Time will tell to see whether Hill can integrate himself into the international environment but for Itoje, he has been tipped by former Lions skipper Sam Warburton to lead the side against the world champions.

In 2017, the Saracens lock joined forces with the indestructible Alun Wyn-Jones in two of the Lions' three Test matches with New Zealand but will there be a changing of the guard against the Springboks next summer?

Itoje's opposite number on Saturday, James Ryan, is favourite to partner the 26-year-old in South Africa. For the last couple of years, conversations around squad selection for the Lions have invariably paired the two together in the engine room and there is a good reason for that.

To begin with, the 24-year-old will captain his country for the first time at the weekend and like Itoje, and even Hill, Ryan’s meteoric rise has also been bookmarked by a flurry of silverware. 2018 was a special year for the towering lock as he was part of an Ireland side which clinched the Six Nations Grand Slam before he lifted both the Pro14 and the Champions Cup titles with Leinster.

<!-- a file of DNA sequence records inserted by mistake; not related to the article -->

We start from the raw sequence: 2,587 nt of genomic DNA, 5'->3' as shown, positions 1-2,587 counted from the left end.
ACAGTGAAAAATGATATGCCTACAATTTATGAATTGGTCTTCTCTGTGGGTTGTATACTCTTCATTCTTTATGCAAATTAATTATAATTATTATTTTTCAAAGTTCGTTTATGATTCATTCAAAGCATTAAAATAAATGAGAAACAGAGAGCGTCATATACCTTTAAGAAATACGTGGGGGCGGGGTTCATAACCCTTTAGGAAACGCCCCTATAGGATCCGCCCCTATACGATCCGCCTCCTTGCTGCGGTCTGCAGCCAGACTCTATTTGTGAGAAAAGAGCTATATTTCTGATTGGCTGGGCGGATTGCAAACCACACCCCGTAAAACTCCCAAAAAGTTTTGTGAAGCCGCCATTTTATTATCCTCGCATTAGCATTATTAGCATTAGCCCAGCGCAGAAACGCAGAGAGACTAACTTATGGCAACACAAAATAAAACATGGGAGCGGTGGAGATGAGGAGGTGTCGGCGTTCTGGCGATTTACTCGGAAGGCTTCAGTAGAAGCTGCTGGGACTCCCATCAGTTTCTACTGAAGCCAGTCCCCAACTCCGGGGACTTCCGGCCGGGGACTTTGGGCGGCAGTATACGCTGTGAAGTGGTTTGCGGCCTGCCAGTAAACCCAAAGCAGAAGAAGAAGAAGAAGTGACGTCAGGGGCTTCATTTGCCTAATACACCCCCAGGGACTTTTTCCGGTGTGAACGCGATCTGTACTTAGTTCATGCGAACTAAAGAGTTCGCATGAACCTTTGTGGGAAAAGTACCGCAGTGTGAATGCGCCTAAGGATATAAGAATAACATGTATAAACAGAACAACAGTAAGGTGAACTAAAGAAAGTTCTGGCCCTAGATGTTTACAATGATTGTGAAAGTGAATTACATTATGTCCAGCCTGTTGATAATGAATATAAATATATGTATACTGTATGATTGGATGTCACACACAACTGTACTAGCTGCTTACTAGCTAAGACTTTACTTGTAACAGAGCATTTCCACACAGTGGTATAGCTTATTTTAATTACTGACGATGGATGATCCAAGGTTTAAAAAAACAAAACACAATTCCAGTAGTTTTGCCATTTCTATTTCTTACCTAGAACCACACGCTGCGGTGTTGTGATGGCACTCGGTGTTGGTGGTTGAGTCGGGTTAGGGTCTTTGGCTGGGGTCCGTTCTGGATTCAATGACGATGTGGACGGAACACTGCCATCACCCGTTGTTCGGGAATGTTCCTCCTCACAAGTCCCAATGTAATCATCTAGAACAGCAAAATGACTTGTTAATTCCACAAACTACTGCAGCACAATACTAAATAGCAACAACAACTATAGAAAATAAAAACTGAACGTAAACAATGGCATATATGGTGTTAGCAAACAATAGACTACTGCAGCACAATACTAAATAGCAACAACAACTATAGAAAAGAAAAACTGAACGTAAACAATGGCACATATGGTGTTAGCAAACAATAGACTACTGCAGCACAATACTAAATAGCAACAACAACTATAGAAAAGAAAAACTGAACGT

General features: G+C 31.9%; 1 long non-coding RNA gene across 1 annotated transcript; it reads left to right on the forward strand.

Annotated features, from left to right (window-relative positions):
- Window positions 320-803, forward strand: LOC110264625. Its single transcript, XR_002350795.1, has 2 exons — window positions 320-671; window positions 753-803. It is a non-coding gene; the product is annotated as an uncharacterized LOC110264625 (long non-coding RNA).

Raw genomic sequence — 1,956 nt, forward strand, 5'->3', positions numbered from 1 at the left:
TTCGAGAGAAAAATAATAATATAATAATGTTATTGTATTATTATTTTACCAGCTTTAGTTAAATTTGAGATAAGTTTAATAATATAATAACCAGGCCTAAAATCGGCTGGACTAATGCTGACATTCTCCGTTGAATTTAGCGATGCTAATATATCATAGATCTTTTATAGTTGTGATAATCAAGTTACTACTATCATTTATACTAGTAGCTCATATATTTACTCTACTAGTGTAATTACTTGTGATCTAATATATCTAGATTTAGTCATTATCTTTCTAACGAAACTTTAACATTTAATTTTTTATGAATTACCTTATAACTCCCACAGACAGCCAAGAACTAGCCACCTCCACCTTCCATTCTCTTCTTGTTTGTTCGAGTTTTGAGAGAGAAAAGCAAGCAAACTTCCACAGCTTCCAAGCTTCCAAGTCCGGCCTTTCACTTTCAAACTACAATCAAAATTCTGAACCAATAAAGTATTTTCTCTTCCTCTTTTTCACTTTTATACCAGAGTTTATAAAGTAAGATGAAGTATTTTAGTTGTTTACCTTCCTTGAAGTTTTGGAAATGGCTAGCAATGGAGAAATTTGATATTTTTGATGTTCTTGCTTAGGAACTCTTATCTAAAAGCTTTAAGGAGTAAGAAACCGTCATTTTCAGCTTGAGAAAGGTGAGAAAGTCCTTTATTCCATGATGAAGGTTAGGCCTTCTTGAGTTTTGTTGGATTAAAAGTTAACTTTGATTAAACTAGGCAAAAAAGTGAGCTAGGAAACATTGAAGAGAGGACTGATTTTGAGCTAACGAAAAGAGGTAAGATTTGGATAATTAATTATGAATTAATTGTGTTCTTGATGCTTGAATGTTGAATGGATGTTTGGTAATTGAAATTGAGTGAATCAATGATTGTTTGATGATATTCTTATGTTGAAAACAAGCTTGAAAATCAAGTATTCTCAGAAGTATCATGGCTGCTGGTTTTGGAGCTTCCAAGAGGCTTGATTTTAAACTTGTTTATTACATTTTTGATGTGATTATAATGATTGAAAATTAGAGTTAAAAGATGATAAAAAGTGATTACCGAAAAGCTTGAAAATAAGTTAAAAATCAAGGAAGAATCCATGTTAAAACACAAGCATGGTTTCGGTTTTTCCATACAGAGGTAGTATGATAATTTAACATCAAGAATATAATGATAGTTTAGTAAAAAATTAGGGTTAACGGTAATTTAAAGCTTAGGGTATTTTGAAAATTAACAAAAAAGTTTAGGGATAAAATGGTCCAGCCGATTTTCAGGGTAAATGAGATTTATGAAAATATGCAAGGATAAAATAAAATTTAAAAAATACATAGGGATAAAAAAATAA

Ryan addressed the media on Tuesday ahead of the latest milestone in his career and, inevitably, he was asked about Itoje: “He’s a serious player,” he said. “A real all-round second row. They [England] have got some serious players across their pack. We want to test ourselves against some of the best players in the world.”

Whilst full of praise for his opponent, Ryan almost has an identical win percentage to Itoje when representing his national side (75.86%) and similarly to the Saracens forward, he plays a vital role Ireland's pack and defensive line.

For now, Ryan will only be focused on relishing the opportunity to enhance his leadership skills at Twickenham on Saturday afternoon, but in terms of Itoje, calls for him to skipper the Lions next summer are continuing to grow. “He’s the world’s best lock,” added Woodward in his column.

Sir Clive is right – and since his international debut four years ago, Itoje’s performance levels have continued on an upward trajectory.

His spot on the plane to South Africa seems almost certain, but for Ryan and Hill, the remaining Autumn Nations Cup fixtures - combined with next year’s Six Nations - will present them with a chance to catch Warren Gatland’s eye as they aim to potentially follow in Itoje’s footsteps once again.